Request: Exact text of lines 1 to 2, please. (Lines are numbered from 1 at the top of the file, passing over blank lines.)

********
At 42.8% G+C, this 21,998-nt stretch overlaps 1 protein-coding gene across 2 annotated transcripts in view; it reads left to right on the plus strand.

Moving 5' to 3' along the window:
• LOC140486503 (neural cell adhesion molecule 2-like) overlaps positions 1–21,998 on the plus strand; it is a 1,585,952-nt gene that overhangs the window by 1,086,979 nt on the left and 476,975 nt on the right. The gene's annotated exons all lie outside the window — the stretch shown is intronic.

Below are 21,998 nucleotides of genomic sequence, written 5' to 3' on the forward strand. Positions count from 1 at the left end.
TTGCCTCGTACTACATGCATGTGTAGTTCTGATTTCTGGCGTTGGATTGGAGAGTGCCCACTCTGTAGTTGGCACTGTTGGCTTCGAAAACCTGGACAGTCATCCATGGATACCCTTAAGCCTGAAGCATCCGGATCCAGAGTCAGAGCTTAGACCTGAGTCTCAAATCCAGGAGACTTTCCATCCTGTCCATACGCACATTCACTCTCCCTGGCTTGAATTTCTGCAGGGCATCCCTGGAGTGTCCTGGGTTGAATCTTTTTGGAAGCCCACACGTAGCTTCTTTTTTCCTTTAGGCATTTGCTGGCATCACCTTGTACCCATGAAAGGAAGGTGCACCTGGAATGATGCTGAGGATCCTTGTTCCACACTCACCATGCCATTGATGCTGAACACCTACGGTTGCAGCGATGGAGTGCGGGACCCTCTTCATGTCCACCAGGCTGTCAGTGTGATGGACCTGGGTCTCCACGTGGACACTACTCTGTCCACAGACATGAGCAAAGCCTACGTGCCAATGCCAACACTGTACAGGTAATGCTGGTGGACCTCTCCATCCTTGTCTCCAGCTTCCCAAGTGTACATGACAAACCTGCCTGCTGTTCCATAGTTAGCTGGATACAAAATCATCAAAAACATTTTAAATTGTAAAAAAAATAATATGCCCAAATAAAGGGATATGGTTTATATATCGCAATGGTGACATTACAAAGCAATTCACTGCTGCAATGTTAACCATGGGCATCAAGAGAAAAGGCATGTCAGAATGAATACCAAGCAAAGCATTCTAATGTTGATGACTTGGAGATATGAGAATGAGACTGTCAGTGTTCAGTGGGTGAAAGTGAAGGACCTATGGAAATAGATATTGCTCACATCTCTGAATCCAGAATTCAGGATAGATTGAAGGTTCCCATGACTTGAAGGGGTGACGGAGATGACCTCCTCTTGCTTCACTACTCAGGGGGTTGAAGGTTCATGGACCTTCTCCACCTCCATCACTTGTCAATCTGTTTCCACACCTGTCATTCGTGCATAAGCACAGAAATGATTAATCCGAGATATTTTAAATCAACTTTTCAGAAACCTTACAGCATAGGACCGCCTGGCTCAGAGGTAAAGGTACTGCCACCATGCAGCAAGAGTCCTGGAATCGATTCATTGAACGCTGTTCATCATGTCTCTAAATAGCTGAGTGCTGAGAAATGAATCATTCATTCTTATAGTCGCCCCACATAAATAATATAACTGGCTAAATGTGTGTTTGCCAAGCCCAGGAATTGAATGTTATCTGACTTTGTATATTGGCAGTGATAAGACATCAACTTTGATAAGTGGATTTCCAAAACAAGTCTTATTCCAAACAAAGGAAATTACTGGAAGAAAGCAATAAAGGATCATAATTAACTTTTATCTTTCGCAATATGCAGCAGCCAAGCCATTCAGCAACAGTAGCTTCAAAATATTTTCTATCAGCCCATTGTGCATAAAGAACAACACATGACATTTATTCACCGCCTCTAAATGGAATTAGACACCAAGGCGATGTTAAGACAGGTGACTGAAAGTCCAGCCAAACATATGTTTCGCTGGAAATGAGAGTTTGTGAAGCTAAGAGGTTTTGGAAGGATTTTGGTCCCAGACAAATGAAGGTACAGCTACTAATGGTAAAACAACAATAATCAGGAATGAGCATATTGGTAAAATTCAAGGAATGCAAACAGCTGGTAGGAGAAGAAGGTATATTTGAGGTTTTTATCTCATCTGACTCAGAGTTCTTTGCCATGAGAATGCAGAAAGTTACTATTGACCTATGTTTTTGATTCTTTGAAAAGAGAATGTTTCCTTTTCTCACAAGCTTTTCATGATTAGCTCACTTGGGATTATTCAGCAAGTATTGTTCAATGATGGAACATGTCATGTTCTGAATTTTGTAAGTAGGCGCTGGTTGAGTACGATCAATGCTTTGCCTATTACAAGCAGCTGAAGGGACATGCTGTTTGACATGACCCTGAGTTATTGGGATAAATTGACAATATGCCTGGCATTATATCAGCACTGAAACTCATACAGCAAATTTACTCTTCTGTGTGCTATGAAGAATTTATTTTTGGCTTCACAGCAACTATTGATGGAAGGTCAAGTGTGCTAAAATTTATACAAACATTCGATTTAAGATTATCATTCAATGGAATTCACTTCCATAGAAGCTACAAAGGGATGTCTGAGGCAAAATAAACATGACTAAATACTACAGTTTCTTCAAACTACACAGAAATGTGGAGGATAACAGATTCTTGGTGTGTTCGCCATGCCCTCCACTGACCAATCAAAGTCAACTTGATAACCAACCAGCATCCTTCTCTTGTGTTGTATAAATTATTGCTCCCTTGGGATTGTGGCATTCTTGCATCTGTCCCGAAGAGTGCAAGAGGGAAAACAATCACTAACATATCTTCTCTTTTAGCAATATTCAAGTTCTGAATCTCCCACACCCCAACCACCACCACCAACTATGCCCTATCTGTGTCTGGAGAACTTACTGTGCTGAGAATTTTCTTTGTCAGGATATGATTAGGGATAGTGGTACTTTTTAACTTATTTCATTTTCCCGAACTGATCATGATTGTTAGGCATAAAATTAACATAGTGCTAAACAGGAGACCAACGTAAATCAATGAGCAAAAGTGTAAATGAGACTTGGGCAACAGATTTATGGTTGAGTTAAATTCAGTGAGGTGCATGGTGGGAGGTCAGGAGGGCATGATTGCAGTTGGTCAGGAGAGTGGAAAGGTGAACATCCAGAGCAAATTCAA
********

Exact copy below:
At 42.8% G+C, this 21,998-nt stretch overlaps 1 protein-coding gene across 2 annotated transcripts in view; it reads left to right on the plus strand.

Moving 5' to 3' along the window: